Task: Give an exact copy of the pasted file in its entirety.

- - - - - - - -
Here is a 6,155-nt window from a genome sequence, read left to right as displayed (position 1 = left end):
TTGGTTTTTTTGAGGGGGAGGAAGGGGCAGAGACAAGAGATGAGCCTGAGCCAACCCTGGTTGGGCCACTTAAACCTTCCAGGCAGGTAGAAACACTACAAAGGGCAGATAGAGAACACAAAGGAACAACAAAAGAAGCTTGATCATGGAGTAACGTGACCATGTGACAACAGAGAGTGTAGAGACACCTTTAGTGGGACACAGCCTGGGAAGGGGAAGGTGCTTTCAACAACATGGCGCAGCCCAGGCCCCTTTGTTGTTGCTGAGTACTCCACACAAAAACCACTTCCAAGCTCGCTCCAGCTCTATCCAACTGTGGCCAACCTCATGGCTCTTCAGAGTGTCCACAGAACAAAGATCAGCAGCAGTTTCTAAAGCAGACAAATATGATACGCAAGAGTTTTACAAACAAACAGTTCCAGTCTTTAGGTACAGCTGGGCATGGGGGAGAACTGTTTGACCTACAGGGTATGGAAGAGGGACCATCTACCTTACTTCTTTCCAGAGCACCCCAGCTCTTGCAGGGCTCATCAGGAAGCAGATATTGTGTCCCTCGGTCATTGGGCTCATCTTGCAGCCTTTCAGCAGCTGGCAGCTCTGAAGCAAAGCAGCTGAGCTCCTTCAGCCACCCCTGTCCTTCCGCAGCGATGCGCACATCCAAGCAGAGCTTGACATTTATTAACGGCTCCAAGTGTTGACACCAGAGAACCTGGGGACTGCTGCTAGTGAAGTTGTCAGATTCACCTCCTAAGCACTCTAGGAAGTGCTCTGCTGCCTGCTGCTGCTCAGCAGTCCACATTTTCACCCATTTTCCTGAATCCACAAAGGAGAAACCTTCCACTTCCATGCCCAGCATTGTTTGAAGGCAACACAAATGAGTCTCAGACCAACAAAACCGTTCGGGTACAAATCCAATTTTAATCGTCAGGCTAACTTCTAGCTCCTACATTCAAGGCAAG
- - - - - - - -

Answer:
Here is a 6,155-nt window from a genome sequence, read left to right as displayed (position 1 = left end):
TTGGTTTTTTTGAGGGGGAGGAAGGGGCAGAGACAAGAGATGAGCCTGAGCCAACCCTGGTTGGGCCACTTAAACCTTCCAGGCAGGTAGAAACACTACAAAGGGCAGATAGAGAACACAAAGGAACAACAAAAGAAGCTTGATCATGGAGTAACGTGACCATGTGACAACAGAGAGTGTAGAGACACCTTTAGTGGGACACAGCCTGGGAAGGGGAAGGTGCTTTCAACAACATGGCGCAGCCCAGGCCCCTTTGTTGTTGCTGAGTACTCCACACAAAAACCACTTCCAAGCTCGCTCCAGCTCTATCCAACTGTGGCCAACCTCATGGCTCTTCAGAGTGTCCACAGAACAAAGATCAGCAGCAGTTTCTAAAGCAGACAAATATGATACGCAAGAGTTTTACAAACAAACAGTTCCAGTCTTTAGGTACAGCTGGGCATGGGGGAGAACTGTTTGACCTACAGGGTATGGAAGAGGGACCATCTACCTTACTTCTTTCCAGAGCACCCCAGCTCTTGCAGGGCTCATCAGGAAGCAGATATTGTGTCCCTCGGTCATTGGGCTCATCTTGCAGCCTTTCAGCAGCTGGCAGCTCTGAAGCAAAGCAGCTGAGCTCCTTCAGCCACCCCTGTCCTTCCGCAGCGATGCGCACATCCAAGCAGAGCTTGACATTTATTAACGGCTCCAAGTGTTGACACCAGAGAACCTGGGGACTGCTGCTAGTGAAGTTGTCAGATTCACCTCCTAAGCACTCTAGGAAGTGCTCTGCTGCCTGCTGCTGCTCAGCAGTCCACATTTTCACCCATTTTCCTGAATCCACAAAGGAGAAACCTTCCACTTCCATGCCCAGCATTGTTTGAAGGCAACACAAATGAGTCTCAGACCAACAAAACCGTTCGGGTACAAATCCAATTTTAATCGTCAGGCTAACTTCTAGCTCCTACATTCAAGGCAAG